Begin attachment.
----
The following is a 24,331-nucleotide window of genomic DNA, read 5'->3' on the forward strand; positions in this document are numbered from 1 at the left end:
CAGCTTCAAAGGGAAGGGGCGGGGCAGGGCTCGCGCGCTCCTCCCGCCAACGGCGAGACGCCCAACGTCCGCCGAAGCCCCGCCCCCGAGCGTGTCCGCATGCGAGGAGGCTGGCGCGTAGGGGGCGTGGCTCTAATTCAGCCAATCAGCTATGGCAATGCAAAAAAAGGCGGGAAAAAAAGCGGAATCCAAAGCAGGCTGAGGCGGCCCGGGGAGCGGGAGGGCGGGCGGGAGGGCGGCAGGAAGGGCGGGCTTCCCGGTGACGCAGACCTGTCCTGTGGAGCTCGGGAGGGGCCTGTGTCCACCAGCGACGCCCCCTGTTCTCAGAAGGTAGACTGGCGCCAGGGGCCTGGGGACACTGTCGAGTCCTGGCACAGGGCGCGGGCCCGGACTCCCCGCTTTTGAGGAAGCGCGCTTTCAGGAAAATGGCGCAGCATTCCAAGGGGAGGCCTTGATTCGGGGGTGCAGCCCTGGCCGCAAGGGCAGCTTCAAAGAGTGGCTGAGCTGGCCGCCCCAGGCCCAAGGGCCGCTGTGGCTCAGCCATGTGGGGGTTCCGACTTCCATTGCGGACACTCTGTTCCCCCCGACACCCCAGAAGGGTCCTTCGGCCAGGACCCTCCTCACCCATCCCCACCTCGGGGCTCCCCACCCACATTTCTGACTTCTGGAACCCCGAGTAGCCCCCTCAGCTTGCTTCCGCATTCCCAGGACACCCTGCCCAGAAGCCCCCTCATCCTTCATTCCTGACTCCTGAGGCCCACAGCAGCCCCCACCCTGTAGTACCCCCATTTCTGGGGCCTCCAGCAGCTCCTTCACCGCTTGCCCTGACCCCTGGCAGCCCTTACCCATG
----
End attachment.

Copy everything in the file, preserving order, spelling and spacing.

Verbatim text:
The following is a 24,331-nucleotide window of genomic DNA, read 5'->3' on the forward strand; positions in this document are numbered from 1 at the left end:
CAGCTTCAAAGGGAAGGGGCGGGGCAGGGCTCGCGCGCTCCTCCCGCCAACGGCGAGACGCCCAACGTCCGCCGAAGCCCCGCCCCCGAGCGTGTCCGCATGCGAGGAGGCTGGCGCGTAGGGGGCGTGGCTCTAATTCAGCCAATCAGCTATGGCAATGCAAAAAAAGGCGGGAAAAAAAGCGGAATCCAAAGCAGGCTGAGGCGGCCCGGGGAGCGGGAGGGCGGGCGGGAGGGCGGCAGGAAGGGCGGGCTTCCCGGTGACGCAGACCTGTCCTGTGGAGCTCGGGAGGGGCCTGTGTCCACCAGCGACGCCCCCTGTTCTCAGAAGGTAGACTGGCGCCAGGGGCCTGGGGACACTGTCGAGTCCTGGCACAGGGCGCGGGCCCGGACTCCCCGCTTTTGAGGAAGCGCGCTTTCAGGAAAATGGCGCAGCATTCCAAGGGGAGGCCTTGATTCGGGGGTGCAGCCCTGGCCGCAAGGGCAGCTTCAAAGAGTGGCTGAGCTGGCCGCCCCAGGCCCAAGGGCCGCTGTGGCTCAGCCATGTGGGGGTTCCGACTTCCATTGCGGACACTCTGTTCCCCCCGACACCCCAGAAGGGTCCTTCGGCCAGGACCCTCCTCACCCATCCCCACCTCGGGGCTCCCCACCCACATTTCTGACTTCTGGAACCCCGAGTAGCCCCCTCAGCTTGCTTCCGCATTCCCAGGACACCCTGCCCAGAAGCCCCCTCATCCTTCATTCCTGACTCCTGAGGCCCACAGCAGCCCCCACCCTGTAGTACCCCCATTTCTGGGGCCTCCAGCAGCTCCTTCACCGCTTGCCCTGACCCCTGGCAGCCCTTACCCATG